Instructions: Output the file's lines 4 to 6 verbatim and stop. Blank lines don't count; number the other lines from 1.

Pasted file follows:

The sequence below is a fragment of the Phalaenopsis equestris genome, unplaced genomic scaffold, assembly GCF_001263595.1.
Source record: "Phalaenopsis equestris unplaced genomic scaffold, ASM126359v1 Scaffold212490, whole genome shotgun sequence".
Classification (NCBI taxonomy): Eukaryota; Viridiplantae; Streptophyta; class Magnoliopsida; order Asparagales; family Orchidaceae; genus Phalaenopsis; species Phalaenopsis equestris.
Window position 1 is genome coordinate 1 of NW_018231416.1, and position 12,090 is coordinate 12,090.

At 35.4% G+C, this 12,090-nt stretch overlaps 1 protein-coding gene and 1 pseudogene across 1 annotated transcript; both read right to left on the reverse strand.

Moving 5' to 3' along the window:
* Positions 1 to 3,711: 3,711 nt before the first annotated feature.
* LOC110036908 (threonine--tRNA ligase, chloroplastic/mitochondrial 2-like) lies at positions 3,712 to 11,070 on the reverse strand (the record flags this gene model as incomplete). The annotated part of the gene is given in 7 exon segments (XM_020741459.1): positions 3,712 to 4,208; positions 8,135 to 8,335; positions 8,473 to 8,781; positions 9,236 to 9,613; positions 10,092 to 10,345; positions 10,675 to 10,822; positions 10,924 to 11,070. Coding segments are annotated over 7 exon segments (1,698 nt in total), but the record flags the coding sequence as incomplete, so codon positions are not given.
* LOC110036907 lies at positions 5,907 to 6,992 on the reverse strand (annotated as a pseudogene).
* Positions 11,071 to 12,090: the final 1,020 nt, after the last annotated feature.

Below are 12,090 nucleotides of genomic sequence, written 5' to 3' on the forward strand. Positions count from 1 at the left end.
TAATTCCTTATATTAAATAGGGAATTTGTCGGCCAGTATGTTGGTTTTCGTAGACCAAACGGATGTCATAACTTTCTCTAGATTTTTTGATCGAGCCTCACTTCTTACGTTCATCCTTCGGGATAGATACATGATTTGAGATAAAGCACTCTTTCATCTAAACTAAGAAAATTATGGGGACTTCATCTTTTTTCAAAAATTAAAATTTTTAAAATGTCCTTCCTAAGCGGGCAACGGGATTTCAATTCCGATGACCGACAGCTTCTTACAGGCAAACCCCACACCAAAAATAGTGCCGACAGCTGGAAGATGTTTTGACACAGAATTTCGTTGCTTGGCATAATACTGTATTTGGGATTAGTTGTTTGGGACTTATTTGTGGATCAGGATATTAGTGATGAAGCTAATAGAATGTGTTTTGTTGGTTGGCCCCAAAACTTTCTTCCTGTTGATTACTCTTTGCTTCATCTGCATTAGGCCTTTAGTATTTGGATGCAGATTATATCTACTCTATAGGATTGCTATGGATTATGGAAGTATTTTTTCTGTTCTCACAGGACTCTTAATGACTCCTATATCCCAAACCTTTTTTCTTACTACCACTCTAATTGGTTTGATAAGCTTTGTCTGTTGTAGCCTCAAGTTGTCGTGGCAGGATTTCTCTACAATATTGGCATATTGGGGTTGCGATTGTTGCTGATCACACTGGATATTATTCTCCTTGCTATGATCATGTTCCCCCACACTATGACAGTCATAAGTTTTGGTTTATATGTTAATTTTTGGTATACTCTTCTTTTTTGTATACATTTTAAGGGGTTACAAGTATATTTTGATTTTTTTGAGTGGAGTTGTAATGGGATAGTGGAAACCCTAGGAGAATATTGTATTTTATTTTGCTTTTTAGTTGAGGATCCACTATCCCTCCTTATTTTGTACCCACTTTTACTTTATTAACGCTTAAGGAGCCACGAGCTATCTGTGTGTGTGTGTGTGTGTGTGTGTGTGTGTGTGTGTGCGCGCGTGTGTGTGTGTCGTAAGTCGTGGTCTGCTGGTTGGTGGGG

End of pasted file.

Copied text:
Window position 1 is genome coordinate 1 of NW_018231416.1, and position 12,090 is coordinate 12,090.

At 35.4% G+C, this 12,090-nt stretch overlaps 1 protein-coding gene and 1 pseudogene across 1 annotated transcript; both read right to left on the reverse strand.

Moving 5' to 3' along the window: